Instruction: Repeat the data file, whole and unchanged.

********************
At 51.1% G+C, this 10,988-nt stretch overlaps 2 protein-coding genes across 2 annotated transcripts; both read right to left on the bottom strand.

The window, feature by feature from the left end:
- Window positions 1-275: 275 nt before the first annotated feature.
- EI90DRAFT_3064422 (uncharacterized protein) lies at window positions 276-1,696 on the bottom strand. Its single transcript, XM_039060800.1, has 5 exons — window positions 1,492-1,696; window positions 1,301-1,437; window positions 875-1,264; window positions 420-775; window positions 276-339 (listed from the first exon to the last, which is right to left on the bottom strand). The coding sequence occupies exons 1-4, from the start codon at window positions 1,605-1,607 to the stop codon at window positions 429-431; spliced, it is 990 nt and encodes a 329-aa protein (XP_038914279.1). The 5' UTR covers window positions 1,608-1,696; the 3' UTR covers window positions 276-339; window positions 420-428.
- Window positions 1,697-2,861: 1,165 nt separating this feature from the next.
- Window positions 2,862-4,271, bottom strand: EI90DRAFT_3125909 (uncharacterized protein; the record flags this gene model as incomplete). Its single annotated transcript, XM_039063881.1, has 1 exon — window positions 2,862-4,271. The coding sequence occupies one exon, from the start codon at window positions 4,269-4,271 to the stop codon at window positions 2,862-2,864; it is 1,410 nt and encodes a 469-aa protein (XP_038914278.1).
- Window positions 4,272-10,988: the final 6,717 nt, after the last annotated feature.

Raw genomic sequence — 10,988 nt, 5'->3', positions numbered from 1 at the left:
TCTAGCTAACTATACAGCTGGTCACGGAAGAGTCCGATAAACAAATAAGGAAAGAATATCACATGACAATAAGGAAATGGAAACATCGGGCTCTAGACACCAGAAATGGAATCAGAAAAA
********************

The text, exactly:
At 51.1% G+C, this 10,988-nt stretch overlaps 2 protein-coding genes across 2 annotated transcripts; both read right to left on the bottom strand.

The window, feature by feature from the left end:
- Window positions 1-275: 275 nt before the first annotated feature.
- EI90DRAFT_3064422 (uncharacterized protein) lies at window positions 276-1,696 on the bottom strand. Its single transcript, XM_039060800.1, has 5 exons — window positions 1,492-1,696; window positions 1,301-1,437; window positions 875-1,264; window positions 420-775; window positions 276-339 (listed from the first exon to the last, which is right to left on the bottom strand). The coding sequence occupies exons 1-4, from the start codon at window positions 1,605-1,607 to the stop codon at window positions 429-431; spliced, it is 990 nt and encodes a 329-aa protein (XP_038914279.1). The 5' UTR covers window positions 1,608-1,696; the 3' UTR covers window positions 276-339; window positions 420-428.
- Window positions 1,697-2,861: 1,165 nt separating this feature from the next.
- Window positions 2,862-4,271, bottom strand: EI90DRAFT_3125909 (uncharacterized protein; the record flags this gene model as incomplete). Its single annotated transcript, XM_039063881.1, has 1 exon — window positions 2,862-4,271. The coding sequence occupies one exon, from the start codon at window positions 4,269-4,271 to the stop codon at window positions 2,862-2,864; it is 1,410 nt and encodes a 469-aa protein (XP_038914278.1).
- Window positions 4,272-10,988: the final 6,717 nt, after the last annotated feature.

Raw genomic sequence — 10,988 nt, 5'->3', positions numbered from 1 at the left:
TCTAGCTAACTATACAGCTGGTCACGGAAGAGTCCGATAAACAAATAAGGAAAGAATATCACATGACAATAAGGAAATGGAAACATCGGGCTCTAGACACCAGAAATGGAATCAGAAAAA